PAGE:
Thurston Sack is picking up another piece of local history for his Edison Exploratorium, courtesy of Schenectady City Court Judge Vincent Versaci.
Last year, Versaci bought a GE Realty Plot house built in 1909. The house had been purchased in 1917 by Chester W. Rice, who lived there until his death in 1951. Rice was a scientist for General Electric Co., who played significant roles in the development of sonar, radar and the electronic loudspeaker. He had a 1931 addition built to the house in which GE installed a laboratory for his use. The wood paneling, work benches, shelves and cupboards are still there.
In December, Versaci contacted Sack and told him he was prepared to donate them. Sack intends to remove them for eventual public display.
For the time being, Sack will store the materials at the Exploratorium’s current site on Broadway downtown. He hopes eventually to develop the Erie Crossing building on Erie Boulevard near the GE plant, which he said is the last surviving building used by Thomas Edison in Schenectady, and was the city’s first electric power plant.
Sack is far short of raising the funds needed to develop Erie Crossing but is confident he will raise enough to move the Rice artifacts out of Versaci’s home. That should cost less than $25,000 initially, he said, but there will be additional costs to frame the room properly for storage.
In a 1983 book about the GE Plot, “An Enclave of Elegance,” Bruce Maston wrote about the lab, “which included a cement pier sunk 18 feet into bedrock to insulate his sensitive equipment from the buffeting of trolleys.” The pier is still there, next to what Sack and Dr. Richard Breault said was part of a device to convert alternating current to direct current.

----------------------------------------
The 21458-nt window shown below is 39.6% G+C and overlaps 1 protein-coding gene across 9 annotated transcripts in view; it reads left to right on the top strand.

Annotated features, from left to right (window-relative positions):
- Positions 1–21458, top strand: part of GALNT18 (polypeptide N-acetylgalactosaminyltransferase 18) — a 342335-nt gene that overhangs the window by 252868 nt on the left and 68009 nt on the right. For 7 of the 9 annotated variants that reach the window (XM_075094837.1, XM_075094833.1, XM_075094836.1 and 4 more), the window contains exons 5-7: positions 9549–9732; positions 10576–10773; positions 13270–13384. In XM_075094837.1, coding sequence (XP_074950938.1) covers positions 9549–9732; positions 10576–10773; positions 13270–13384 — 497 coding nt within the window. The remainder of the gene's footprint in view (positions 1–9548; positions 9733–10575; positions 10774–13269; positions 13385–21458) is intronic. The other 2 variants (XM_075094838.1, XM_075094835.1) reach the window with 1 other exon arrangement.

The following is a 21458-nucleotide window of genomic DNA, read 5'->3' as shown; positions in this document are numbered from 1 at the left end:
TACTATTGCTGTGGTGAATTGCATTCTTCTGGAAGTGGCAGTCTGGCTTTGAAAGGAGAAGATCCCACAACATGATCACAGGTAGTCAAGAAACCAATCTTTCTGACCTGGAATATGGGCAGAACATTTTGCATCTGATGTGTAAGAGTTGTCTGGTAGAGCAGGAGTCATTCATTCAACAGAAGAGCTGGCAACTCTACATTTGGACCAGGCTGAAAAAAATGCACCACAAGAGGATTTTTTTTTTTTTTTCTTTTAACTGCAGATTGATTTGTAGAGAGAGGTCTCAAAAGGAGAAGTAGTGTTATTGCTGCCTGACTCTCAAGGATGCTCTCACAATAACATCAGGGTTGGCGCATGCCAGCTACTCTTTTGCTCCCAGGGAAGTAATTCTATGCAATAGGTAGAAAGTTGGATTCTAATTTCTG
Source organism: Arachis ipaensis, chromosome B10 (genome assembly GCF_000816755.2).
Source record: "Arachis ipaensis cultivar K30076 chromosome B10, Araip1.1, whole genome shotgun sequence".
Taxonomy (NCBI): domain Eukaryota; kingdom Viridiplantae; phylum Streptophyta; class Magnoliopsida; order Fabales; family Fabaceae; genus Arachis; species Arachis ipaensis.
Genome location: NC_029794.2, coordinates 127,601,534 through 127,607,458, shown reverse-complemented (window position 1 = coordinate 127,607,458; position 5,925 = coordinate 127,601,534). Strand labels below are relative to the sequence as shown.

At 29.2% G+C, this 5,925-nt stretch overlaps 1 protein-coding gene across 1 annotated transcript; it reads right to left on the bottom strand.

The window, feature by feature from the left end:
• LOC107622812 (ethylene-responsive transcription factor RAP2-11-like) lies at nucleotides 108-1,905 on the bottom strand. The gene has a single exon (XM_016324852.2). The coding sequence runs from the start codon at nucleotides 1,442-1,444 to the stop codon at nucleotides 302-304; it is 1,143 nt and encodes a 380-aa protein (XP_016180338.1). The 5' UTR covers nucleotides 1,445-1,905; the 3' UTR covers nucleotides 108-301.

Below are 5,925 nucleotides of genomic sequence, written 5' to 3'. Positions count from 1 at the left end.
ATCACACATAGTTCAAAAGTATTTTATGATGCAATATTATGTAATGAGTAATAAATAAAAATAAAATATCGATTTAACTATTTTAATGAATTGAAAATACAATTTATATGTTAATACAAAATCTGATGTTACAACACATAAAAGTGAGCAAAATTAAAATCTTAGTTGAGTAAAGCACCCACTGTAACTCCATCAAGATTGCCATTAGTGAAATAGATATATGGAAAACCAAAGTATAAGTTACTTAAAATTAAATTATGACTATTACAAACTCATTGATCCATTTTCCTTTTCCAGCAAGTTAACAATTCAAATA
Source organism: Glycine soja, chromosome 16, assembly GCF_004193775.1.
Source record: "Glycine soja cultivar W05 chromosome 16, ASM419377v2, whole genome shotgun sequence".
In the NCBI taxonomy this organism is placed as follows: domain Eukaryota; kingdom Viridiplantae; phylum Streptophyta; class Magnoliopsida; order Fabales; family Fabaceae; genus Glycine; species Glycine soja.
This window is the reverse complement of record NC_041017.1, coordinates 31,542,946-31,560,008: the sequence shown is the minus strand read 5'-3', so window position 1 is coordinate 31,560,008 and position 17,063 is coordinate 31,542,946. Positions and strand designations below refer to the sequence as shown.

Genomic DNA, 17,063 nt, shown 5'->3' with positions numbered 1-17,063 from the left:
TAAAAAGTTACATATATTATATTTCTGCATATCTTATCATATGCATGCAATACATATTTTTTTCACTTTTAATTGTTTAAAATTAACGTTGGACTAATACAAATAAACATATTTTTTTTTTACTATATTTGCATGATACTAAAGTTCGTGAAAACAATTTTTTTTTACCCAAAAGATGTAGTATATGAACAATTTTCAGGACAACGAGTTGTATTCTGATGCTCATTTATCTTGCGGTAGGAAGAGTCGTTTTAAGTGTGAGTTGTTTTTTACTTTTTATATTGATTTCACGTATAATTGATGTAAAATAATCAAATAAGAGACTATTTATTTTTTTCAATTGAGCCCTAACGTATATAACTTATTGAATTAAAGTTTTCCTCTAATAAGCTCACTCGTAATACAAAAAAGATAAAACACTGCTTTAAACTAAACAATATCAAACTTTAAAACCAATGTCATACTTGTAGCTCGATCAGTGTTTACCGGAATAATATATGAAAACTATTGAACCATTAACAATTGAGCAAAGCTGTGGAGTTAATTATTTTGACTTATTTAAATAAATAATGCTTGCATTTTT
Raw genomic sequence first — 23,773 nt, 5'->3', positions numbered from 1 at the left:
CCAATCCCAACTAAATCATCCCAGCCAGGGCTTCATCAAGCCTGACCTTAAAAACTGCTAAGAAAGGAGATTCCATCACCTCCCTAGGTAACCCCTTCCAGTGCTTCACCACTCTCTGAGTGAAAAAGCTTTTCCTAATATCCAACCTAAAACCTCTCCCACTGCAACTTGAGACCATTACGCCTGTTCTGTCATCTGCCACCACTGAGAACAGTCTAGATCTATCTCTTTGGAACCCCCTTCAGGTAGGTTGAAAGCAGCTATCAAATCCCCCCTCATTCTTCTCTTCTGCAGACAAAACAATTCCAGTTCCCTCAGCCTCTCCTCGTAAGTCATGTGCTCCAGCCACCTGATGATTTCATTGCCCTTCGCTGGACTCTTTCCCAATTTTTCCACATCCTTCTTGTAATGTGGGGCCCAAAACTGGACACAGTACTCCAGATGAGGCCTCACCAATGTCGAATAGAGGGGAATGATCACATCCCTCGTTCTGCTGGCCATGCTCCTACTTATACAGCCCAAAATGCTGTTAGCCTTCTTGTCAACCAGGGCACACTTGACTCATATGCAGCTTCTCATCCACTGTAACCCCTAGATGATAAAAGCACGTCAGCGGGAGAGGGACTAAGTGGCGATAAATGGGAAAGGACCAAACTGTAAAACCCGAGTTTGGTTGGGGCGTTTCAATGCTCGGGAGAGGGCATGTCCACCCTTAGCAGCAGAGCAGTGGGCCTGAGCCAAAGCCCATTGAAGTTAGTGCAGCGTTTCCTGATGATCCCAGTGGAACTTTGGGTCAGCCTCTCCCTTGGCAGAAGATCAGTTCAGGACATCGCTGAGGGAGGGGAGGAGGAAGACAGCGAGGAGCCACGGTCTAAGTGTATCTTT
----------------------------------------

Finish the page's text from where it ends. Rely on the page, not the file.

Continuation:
Breault sold the house to Versaci last year, having bought it in 1968 from the estate of Rice’s widow. The Rice family donated the scientific equipment to the Berkshire School, Breault said.
Sack said that Rice was a late riser who often worked into the night. The room is well lighted with big windows, and the original room-darkening shades also remain.
“He used to do a lot of work with optics,” Breault said.
The 12-by-24-foot room is next to the garage, and after the original woodwork is removed, the Versaci family aims to use it as a laundry and mud room.
Rice’s father was GE President Edwin W. Rice, but according to Maston that’s probably not the reason GE built the home lab. Other GE scientists such as Charles Steinmetz and Ernst Alexanderson also worked at home nearby, at a time when research equipment was much simpler.
“The term ‘inventor’ had more currency in those times,” Maston wrote. “It was not considered odd for a scientist to putter in solitude.”
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